We also read about Gunner, Football Hero by James E. Ransome. Gunner is an underdog, and we love those stories. (This is an affiliate link, which means that if you purchase the book, we get a percentage of the sale at no cost to you.)

A great open-ended football board game, Down the Field by Jenna Rayburn, kept the students' attention and was great for target drills.

Let's hear it for football in therapy!

I always struggle with Constitution Day. In fact, I didn't even know the day existed until a few years ago. Since then, I've learned about the day and want to share some resources to help you.
 Constitution Day resources for elementary students help teachers target difficult concepts, vocabulary, and IEP goals in speech & language therapy.

My thoughts of Constitution Day run along the gamut of:
* Hey, what a great idea! We NEED to celebrate our Constitution!
* Don't we do that on July 4th?
* Has this always been a recognized day? Did I just not learn about it in school?
* What do I even know about Constitution Day?
* I'm supposed to teach Constitution Day?
* How am I supposed to teach Constitution Day in speech & language therapy when my kindergarteners are still learning how to line up, much less say multisyllabic words?

Here's a quick rundown. Constitution Day is a federal observance (not a holiday) on September 17. Except when September 17 is on a weekend, like this year, when we'll observe it on September 16. On September 17, 1787, delegates signed the Constitution at State Hall in Philadelphia. The day's purpose is to remember this event and to recognize people who are U.S. citizens. The law recognizing Constitution Day was passed in 2004. Every school that receives federal funds must teach about Constitution Day.

You can find out more at:
* National Constitution Center. This website has a resource center just for educators, as well as a countdown clock.
* Constitution Day has biographies of the 39 Founding Fathers who signed the Constitution.

The websites are helpful but still contain difficult concepts for many of my students. These kids are the reason I created Constitution Day - A Wh- Game. The questions focus on what, who, where, and when concepts, and the answers are within the prompt. Students listen and answer.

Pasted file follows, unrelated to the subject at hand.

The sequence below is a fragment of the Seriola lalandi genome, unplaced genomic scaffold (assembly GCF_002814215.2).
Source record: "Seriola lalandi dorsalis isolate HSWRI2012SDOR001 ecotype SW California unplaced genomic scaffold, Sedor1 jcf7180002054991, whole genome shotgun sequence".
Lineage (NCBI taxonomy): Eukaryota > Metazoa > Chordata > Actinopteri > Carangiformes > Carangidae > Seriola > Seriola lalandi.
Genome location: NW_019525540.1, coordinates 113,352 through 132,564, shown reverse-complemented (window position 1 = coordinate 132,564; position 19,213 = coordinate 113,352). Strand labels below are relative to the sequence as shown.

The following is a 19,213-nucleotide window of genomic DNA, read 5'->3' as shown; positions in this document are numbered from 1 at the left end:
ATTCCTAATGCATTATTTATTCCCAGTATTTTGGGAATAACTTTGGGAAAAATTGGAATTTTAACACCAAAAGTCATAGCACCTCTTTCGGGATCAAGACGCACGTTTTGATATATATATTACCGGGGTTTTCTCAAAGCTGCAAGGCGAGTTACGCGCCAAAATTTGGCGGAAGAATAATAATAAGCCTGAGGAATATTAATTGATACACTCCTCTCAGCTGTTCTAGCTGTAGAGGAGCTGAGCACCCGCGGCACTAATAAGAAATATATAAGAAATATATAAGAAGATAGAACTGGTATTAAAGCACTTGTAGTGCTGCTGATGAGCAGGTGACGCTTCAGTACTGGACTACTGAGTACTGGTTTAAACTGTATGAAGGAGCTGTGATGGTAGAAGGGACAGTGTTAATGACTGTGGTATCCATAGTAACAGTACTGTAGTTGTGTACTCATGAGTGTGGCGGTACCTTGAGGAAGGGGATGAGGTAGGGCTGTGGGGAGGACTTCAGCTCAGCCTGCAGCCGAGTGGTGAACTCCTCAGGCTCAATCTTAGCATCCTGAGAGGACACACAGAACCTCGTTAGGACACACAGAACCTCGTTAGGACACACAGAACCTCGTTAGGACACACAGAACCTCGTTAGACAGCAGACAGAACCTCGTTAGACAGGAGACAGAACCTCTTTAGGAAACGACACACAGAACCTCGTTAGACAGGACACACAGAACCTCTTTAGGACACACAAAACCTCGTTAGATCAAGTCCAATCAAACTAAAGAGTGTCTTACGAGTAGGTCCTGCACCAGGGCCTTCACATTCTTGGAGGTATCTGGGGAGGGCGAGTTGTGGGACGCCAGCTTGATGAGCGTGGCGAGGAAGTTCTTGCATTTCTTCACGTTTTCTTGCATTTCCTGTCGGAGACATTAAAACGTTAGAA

It also comes with data pages to help you (and me!) out. There are two pre-made pages so you can just print it out and mark data. There's also one blank data page that has fillable boxes so that you can put in your own goals. The game has simplified language to help my students learn about this not-as-well-known-holiday, and they get a model before answering. If they need more help, vary the game using the techniques I outline for playing card games. And, it has a homework page to help students stay on task between turns for home practice!

 Constitution Write & Say the Room for Speech & Language Therapy by All Y'all Need
Since we can't play the same game every year, I also use Constitution Day Write & Say the Room. I hang cards of the day's vocabulary around the room with sticky-tack, give each student a clipboard and pencil, and have them hunt for words with their speech sounds. They love it, especially when cards are in unusual places like under the table or covering a person's face on a poster!

Amy included Constitution Day as part of her wonderful Informative Reader's Theaters. Because they are laminated, students can highlight words with artic sounds or vocabulary. We discuss the day and the lines and then act it out!
 Constitution Day Informative Reader's Theater by All Y'all Need
We can't leave you without a book suggestion.
This is an affiliate link. That means that if you click on this picture and buy the book, we can get a percentage of the sale at NO COST to you.

Have a happy Constitution Day!


 Constitution Day resources for elementary. Target vocabulary, difficult concepts, and IEP goals.


I stopped saying, "Look in the card catalog for books about hamsters."
We have an online catalog for that. 
Or just ask me, the librarian.
I know where the cool hamster books are located in the library.

I almost never say, "Shhhhhh!"
Cause the swift-finger-to-lips gesture just does not work for me.
But sometimes I forget that it does not work for me, so I say it by accident.

I do not have to say, "Sign your name here".
Just scan your library card, please.

I have never been good with overdue books, so I just say, "please return your library books".
When you are done reading them, just bring them back to the library.
That's all.

But I still, for some mysterious and aggravating reason, am required to say,  
"Stop writing in your books!"

After twenty four years, so many things have completely changed in library land.
But kids still like to write in their library books.
And their teacher's books.
I just do not understand this.

It is a problem for me.

Sometimes kids write their name.
Sometimes kids just scribble away like a black-out is required on every page.
Often baby sisters and brothers get the blame.
I have seen the following writing utensils used in library books:
markers, pencils, ballpoint pens, dried-up makers, crayons, highlighters and milk.
Ok, maybe milk was just spilled in the book.
I instruct my cutie pies on the finer points of book care.

Then, I make them promise to take their of precious library books.
They sign their names to a special promise page.
I even let them use Mr. Sketch makers to sign their names.

If you share my problem, you might want to take a look at "I Can Take Care of Books".
Pictures from this product are featured in this blog post.

Open the book, but put the pen down.
Your librarian thanks you.